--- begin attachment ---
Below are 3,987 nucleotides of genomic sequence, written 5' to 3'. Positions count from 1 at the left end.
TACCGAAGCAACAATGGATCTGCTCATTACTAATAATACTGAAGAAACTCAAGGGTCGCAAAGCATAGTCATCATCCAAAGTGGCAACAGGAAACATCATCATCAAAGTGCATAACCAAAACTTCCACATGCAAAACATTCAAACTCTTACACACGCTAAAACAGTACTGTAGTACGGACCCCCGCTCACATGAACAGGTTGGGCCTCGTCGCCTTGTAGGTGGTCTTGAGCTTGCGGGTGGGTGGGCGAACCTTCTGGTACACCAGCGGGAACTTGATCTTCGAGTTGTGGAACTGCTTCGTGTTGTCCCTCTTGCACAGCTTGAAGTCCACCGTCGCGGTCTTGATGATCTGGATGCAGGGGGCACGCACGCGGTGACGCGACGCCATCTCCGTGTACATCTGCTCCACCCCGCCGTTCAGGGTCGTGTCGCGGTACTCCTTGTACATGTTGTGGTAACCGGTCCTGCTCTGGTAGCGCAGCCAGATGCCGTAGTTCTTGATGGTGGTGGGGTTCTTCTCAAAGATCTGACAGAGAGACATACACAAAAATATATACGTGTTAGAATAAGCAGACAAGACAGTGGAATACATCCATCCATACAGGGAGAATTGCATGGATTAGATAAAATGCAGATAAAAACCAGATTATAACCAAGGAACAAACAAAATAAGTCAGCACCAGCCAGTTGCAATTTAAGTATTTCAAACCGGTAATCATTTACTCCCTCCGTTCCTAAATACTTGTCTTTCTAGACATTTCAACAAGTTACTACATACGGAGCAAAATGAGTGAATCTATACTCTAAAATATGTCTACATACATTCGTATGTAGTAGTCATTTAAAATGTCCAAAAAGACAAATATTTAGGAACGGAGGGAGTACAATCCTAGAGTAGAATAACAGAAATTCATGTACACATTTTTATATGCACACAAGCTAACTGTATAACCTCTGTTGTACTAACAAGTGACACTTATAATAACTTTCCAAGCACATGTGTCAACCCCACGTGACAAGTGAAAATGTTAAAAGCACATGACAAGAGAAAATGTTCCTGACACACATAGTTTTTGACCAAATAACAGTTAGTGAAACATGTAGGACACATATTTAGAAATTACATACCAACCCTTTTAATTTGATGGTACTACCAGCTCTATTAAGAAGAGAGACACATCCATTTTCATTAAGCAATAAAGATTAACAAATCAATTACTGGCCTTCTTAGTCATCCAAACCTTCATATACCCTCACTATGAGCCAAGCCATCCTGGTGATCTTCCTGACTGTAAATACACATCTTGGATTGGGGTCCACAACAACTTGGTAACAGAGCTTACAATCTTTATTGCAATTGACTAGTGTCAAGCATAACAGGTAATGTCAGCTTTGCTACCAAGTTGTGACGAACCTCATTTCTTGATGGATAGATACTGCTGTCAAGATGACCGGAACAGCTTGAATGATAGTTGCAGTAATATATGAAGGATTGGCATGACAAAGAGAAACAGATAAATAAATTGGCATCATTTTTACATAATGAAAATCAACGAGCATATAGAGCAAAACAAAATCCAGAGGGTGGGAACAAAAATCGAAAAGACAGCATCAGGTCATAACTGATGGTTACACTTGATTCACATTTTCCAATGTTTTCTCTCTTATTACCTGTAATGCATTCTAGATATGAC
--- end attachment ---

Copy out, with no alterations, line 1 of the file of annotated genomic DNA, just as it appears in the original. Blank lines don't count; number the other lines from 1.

Below are 3,987 nucleotides of genomic sequence, written 5' to 3'. Positions count from 1 at the left end.